Science Spotlight

Science Institute News

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Recent accomplishments of CDFW's scientific community


Creel Survey Keeps Tabs on Quality at Crowley

Crouching man in brown and beige uniform and ball cap on boat with pencil and chart on clipboard next to open cooler filled with fish.
Mono County’s Crowley Lake is a destination fishery that attracts trout anglers of all kinds – bait fishermen, lure casters, trollers and fly anglers – throughout the state during its open season.

Remotely Operated Vehicle Gives Scientists an Underwater View into California’s MPAs

Three men on boat wearing thick coats, life vests, and white hard hats. Two of the men are looking over side of boat at large green and black machine on crane above water. Third man holding gray metal box with large buttons.
Marine scientists from the California Department of Fish and Wildlife (CDFW) and Marine Applied Research and Exploration (MARE) recently completed an unprecedented three-year survey of deep-water habitats off the California coast using a remotely operated vehicle (ROV).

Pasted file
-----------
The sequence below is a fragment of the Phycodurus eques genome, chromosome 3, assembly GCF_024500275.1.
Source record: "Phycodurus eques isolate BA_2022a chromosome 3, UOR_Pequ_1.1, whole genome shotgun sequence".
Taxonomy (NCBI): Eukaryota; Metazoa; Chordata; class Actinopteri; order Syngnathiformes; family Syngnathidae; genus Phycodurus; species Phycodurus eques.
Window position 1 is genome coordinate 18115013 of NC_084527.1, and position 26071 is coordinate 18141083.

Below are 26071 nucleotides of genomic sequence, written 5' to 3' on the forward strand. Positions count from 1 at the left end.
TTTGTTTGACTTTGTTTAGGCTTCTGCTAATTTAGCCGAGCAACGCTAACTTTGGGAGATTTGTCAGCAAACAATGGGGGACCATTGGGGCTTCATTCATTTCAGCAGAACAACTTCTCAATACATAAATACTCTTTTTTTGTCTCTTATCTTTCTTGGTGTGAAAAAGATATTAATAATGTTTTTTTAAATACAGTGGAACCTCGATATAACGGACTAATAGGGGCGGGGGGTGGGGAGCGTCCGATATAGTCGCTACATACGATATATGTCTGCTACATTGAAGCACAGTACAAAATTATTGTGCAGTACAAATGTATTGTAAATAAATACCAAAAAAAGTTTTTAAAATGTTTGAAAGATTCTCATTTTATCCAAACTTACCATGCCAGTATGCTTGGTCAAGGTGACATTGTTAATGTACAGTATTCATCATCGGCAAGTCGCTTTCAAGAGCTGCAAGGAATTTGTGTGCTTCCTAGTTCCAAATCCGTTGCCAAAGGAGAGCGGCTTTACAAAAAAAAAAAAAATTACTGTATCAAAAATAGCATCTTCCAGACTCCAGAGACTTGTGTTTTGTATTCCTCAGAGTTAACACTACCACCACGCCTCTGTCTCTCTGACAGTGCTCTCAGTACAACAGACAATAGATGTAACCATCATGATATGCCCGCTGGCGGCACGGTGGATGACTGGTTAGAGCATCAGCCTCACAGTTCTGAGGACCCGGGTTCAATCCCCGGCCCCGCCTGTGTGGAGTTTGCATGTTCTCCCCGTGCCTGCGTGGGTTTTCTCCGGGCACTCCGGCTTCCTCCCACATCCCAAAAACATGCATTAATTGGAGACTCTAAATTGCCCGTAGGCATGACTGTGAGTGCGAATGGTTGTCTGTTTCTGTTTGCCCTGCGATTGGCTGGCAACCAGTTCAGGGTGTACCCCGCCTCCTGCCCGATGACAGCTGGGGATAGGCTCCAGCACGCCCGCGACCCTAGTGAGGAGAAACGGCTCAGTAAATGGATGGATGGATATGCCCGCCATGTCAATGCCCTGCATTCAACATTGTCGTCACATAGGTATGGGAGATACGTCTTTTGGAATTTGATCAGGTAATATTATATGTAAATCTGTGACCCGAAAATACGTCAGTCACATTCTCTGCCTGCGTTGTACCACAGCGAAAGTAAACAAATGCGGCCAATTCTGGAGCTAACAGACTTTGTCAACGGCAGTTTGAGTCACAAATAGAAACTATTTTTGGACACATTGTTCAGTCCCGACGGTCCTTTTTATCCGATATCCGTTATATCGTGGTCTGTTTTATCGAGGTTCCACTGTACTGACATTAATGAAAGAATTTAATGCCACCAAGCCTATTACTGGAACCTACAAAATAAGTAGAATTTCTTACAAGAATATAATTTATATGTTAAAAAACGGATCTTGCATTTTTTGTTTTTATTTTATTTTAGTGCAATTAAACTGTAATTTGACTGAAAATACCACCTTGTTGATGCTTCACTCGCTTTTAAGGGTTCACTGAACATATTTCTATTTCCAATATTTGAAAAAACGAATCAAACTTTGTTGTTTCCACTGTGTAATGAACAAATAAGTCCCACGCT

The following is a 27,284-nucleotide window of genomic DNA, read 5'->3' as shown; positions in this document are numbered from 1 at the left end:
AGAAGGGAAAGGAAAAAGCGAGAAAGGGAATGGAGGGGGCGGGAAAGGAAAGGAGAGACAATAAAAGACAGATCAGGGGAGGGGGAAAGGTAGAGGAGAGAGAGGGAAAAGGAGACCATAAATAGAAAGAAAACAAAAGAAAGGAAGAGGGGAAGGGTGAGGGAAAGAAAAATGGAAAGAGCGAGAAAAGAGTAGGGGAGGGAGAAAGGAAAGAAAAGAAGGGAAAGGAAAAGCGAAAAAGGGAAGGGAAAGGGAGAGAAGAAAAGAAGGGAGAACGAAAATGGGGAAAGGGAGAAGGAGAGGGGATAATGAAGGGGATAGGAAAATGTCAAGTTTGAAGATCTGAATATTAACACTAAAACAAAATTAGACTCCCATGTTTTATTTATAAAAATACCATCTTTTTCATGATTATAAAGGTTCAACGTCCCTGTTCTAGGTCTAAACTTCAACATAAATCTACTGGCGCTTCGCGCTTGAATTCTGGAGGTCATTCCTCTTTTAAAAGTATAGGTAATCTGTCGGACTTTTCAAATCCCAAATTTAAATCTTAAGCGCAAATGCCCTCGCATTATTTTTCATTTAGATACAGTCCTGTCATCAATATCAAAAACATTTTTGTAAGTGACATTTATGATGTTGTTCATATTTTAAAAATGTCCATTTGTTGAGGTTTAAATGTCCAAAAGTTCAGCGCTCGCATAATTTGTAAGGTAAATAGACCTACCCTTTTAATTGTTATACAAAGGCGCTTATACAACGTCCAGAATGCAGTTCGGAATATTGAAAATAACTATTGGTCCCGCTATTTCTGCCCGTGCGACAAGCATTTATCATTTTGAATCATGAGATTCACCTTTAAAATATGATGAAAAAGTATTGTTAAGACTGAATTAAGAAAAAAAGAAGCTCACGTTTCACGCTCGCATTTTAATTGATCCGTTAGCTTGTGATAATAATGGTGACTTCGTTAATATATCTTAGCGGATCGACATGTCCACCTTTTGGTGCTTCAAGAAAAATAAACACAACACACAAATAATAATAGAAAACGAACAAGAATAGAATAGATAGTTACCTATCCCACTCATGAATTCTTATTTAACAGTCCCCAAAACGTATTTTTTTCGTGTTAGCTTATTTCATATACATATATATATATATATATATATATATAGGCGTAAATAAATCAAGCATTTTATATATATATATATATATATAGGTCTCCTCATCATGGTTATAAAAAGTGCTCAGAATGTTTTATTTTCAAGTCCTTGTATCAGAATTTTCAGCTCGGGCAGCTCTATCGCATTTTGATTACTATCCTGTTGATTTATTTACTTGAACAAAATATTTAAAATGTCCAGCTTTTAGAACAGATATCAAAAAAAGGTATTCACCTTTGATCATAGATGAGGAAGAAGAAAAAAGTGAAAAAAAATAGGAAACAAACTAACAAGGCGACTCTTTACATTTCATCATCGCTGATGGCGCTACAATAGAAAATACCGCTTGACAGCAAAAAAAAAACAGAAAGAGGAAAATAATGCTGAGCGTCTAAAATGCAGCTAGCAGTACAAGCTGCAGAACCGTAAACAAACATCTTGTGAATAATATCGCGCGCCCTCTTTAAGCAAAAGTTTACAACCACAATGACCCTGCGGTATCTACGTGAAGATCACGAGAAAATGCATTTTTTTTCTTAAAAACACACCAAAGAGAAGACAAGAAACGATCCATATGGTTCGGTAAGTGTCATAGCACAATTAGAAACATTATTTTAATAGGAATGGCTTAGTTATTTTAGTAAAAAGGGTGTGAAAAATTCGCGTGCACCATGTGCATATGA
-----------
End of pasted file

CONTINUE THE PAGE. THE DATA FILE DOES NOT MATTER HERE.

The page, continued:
Iron Gate Hatchery

Short-haired woman in yellow rain jacket and black gloves holding fish on side of metal basin along side man in yellow rain jacket, black gloves, and camo hat holding fish over metal basin as dark orange liquid streams out of fish into metal basin.
At Iron Gate Hatchery in Hornbrook, the fall 2018 spawning operation has just concluded. Iron Gate spawns both Fall-Run Chinook Salmon and Coho Salmon from the Klamath River. For Chinook, the hatchery staff manually collect the eggs and mix it with the milt immediately after the fish come into the facility.

One Step Closer to Reestablishing a New Population of Endangered Winter Run Salmon

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Habitat is the key to the long-term survival of Sacramento River winter-run Chinook in California. Since 1999, CDFW has been working with multiple agencies and private parties on planning efforts to restore the population of these endangered salmon. More than $100 million has been allocated to specific habitat restoration work on Battle Creek, which comprises approximately 48 miles of prime salmon and steelhead habitat.